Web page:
Article #5 | 09:00 PM Sunday 01/02/2015

IEI A-350: Revisiting Transistors

Just because I got a big bag of golden-legs, unmarked transistors that look like BC107, BC108, and BC109, I decided to revisit some of the boards of this amplifier and upgrade the existing plastic package BC171 transistors with these things. I even tried replacing BC413 transistors by the unmarked ones but it is a trial-and-error procedure. Most of them have internal pop-crack noise. They are not good for audio amplification. Thus, I ended up replacing only the transistors that don't affect the sound. For the BC413 however, I used BC109C. For some reason I like the looks of small-signal metal can transistors. Maybe because the first transistor that I was given when I was a child was a BC107?

Anyway, at this point I worked through the bottom of the amplifier, using a pair of medical scissors to hold transistors while soldering on the other side. I did not want to remove this board again, concerned about stressing the tracks by repeated connection wires desoldering.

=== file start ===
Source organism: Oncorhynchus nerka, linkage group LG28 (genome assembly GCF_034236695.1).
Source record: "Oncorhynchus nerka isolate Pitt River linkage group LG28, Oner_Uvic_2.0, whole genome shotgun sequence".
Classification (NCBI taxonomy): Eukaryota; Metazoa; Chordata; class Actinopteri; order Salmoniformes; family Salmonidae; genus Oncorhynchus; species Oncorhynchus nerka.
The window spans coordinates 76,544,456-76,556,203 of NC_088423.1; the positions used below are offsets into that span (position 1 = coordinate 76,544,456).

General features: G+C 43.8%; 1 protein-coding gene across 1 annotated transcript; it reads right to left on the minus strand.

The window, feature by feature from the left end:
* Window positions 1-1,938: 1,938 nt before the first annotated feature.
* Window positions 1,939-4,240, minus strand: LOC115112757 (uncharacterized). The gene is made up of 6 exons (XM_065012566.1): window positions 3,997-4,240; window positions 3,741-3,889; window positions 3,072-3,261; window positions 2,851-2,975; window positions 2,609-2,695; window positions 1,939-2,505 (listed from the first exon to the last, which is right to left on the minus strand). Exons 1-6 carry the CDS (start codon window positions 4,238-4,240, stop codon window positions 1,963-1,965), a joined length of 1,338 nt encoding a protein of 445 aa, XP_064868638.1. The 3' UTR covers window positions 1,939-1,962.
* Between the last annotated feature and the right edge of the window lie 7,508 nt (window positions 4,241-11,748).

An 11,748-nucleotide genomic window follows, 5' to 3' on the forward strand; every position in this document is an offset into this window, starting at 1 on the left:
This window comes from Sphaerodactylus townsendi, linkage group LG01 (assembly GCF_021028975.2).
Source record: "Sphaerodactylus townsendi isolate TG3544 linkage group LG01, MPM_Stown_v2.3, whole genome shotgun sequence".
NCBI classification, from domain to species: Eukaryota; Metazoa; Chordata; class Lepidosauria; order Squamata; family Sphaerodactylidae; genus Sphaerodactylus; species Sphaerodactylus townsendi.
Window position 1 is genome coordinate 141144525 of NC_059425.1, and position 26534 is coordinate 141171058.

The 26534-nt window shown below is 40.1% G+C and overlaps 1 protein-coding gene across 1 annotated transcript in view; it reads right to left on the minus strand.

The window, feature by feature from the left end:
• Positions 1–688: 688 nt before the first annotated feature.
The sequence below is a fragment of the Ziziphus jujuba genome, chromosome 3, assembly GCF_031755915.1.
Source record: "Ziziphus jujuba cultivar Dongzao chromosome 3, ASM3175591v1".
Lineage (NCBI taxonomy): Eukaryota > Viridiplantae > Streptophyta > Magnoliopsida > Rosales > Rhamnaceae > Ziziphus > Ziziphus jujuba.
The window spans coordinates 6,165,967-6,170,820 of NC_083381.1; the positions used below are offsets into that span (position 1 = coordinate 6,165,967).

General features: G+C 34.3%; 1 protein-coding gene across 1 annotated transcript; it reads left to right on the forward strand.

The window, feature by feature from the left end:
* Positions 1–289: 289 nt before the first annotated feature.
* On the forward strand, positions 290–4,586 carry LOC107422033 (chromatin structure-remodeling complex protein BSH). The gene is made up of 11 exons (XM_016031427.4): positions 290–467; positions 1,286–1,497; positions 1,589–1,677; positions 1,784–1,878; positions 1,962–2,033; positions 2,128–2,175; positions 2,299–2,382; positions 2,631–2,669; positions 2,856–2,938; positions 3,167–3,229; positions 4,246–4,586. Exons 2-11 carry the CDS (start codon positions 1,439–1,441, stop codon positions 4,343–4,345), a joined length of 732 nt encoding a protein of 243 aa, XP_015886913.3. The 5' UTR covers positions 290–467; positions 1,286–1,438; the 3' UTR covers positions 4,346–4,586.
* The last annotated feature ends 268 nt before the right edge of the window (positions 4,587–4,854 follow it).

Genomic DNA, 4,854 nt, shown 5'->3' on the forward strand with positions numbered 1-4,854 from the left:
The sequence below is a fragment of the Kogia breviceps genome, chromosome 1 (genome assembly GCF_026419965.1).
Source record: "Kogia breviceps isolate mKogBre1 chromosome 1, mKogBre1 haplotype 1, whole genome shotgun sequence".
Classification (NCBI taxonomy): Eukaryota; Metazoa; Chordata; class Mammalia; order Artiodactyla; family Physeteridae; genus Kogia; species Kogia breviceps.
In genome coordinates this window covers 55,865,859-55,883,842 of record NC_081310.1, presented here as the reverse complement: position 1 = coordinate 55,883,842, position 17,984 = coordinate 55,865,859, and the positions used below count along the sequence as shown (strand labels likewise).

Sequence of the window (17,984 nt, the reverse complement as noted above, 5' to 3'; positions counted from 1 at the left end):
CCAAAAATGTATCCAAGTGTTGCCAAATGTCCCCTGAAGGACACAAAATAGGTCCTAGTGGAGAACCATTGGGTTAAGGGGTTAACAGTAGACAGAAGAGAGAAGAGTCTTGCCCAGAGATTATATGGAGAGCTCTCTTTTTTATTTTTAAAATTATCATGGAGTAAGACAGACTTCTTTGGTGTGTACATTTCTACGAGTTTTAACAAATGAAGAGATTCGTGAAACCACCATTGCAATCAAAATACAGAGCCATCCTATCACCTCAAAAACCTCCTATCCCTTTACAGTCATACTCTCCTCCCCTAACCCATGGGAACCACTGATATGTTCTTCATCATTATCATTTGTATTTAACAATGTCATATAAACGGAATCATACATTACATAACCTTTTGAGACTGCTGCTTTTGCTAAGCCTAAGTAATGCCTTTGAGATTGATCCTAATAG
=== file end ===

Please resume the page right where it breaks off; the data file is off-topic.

Here is a detail picture where you can see the golden-leg transistors.

At the moment I am using the A-350 as my main audio amplifier. But as I was saying at the end of the previous article, I still have to work on it. As I am expecting a lot of new Nichicon FG and KZ series capacitors, I am planning some replacements here and there. There are also some other updates scheduled so please revisit this page sometime soon.

Article #6 | 11:18 AM Saturday 21/10/2017

IEI A-350: Revisiting Capacitors

Finally, my order has arrived and I found some spare time to revisit various capacitors in this amplifier. So I am starting with the amplifier boards where I have replaced the 10 uF / 50 V and 2.2 uF / 50 V radial capacitor with axial counterparts as it was originally designed. I have used Nichicon axial capacitors for this purpose. Here they are.